Your “middle” prediction is interesting – take it that’s how you’re explaining your take that the future will likely not be sewn per any one person’s vision? If so, then I’d agree. This is one of the best contributions of SciFi – the ability to measure our imaginations of the future. We still haven’t made it past the moon ( as 2001 would have us believe ), but our advancements in digital technology has surpassed all visions ( compare Alien with Prometheus ) and simply networking the planet has yielded a surprising present day ( even Dan Simmons had to “update” how his AI in his Hyperion story was created, nice break for him as he didn’t go into as of yet in the first book ).

I guess you’re right, no way of knowing how we’ll “react” to a “higher” intelligence, but more so due to the improbability that there are out there ( or at least within walking distance in the cosmos ). But if it did happen, think of the "superior" alien intellect visiting Earth - the movie Arrival did a decent job of addressing the complexity of such an interaction, let alone allowing the alien to manipulate us.

Regarding your "superior intellect" point, a message of the book is to be wary of those you perceive as being more intelligent than yourself … could be you’re just looking at them from the wrong angle or you're mistaking the "foreign" as superior; lack of understanding or differences in capabilities does not denote better or worse ( someone "smarter" than you may not have as good judgement or can perform under stress as yourself ). So consider not letting the works you mention “ruin” stories about “super human intellect” … it’s still something new waiting to be discovered.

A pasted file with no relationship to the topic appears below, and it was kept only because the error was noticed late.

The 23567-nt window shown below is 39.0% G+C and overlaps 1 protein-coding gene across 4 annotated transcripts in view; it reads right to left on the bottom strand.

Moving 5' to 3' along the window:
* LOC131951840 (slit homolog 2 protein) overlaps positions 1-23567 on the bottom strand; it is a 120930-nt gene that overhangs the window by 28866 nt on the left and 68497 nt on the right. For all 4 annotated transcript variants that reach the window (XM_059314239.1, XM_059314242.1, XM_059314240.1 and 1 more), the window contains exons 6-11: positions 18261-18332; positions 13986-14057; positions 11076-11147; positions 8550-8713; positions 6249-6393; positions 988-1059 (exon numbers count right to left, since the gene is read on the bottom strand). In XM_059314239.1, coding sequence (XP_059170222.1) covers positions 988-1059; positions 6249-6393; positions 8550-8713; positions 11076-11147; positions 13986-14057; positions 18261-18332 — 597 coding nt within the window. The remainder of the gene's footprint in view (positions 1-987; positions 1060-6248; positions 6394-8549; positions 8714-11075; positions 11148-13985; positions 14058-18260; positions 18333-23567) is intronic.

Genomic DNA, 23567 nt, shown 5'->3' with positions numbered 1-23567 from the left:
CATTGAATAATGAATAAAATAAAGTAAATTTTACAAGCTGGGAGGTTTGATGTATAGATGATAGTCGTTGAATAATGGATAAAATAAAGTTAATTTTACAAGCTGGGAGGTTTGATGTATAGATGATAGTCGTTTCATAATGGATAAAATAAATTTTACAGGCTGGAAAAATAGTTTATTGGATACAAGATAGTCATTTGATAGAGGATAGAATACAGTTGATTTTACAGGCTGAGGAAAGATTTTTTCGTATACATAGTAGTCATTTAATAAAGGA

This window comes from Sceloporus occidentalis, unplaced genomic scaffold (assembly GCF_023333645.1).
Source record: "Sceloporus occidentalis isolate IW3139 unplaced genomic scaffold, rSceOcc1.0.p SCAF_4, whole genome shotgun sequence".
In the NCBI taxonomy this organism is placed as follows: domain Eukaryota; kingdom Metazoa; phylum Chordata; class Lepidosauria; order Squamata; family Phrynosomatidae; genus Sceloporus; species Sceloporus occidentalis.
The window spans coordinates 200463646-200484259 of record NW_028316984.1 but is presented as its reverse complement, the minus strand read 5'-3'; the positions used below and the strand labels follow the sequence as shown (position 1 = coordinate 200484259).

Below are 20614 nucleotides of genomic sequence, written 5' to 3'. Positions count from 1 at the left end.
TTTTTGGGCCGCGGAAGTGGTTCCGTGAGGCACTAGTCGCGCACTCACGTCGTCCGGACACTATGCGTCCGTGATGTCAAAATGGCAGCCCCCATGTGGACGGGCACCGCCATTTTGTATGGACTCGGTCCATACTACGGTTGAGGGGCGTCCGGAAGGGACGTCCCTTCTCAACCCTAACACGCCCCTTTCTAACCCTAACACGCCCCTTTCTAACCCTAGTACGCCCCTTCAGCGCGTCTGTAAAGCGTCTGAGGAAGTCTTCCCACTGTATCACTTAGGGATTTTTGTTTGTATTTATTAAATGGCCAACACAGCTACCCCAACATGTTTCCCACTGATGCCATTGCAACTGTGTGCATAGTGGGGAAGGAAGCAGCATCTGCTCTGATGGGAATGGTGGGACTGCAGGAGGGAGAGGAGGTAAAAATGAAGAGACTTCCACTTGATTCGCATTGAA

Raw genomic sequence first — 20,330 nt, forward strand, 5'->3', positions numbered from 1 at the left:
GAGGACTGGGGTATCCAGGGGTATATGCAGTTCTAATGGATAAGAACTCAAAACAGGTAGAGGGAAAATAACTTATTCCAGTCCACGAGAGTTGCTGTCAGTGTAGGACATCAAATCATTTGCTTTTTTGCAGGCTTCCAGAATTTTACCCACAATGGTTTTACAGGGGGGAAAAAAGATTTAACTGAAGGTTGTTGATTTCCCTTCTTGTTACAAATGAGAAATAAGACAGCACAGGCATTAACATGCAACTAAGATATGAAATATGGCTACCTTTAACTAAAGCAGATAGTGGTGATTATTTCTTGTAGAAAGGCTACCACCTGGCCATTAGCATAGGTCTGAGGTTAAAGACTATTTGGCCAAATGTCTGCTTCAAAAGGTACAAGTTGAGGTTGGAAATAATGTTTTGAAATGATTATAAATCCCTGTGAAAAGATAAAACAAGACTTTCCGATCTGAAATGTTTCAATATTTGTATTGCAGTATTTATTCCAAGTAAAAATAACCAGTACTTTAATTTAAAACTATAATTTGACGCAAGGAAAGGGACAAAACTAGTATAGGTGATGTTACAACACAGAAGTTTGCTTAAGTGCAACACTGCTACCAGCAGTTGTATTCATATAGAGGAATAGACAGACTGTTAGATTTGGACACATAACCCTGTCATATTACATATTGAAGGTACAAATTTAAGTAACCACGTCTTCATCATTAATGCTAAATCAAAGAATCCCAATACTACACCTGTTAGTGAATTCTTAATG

« Last Edit: May 19, 2017, 06:34:05 pm by TaoHorror »
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jamesA01

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« Reply #4 on: July 13, 2017, 12:28:25 am »
If it's not then we're all failures.

Wilshire

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« Reply #5 on: July 13, 2017, 11:30:38 am »
If it's not then we're all failures.
Welcome back :) .
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jamesA01

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« Reply #6 on: July 27, 2017, 11:59:04 pm »
Good to be back, this place looks a lot better now.

The tech in Neuropath/Crash Space is exactly the kind of tech we need to STOP johnny serial killer and muhammed el boom boom before they go loco. Sorry if it doesn't respect hallucinatory religious notions of a transcendental self and it's holy agency. The buddha is laughing at you while he reads a thinkpiece on how diets rich in rice seem to produce less individualistic cultures. It's all material folks.

We always were stupid violent gene replicating trash and we've always been doing the kind of evil shit depicted in those novels to each other and covering it over and getting away with it. Being able to lock someone up after the fact is enough to stop them doing it again, but it's hardly good enough.

Yeah, I know this tech is neutral, it's gonna be used for good and bad. No, I am not implying that it will only be used for good. But the faster we get there the better IMO.

It all depends on how good you think current humanity is. I think we're pieces of shit (I, we, you) and our history bears that out, and even the best of us are still pretty horrible.

Wilshire

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« Reply #7 on: July 28, 2017, 12:45:47 pm »
Hope you stick around for a while. And thanks, its taken some work but I'm glad some people like the new look.

I'm with you.

Recently read, Madness probably gave me the link, something about how post-humanism will likely not start on Earth. Reasoning basically because there's too much cultural inertia and too little incentive. Too much excess for those who could develop and implement it to drive them to do it, then throw in corrupt religion and politics and you're sunk.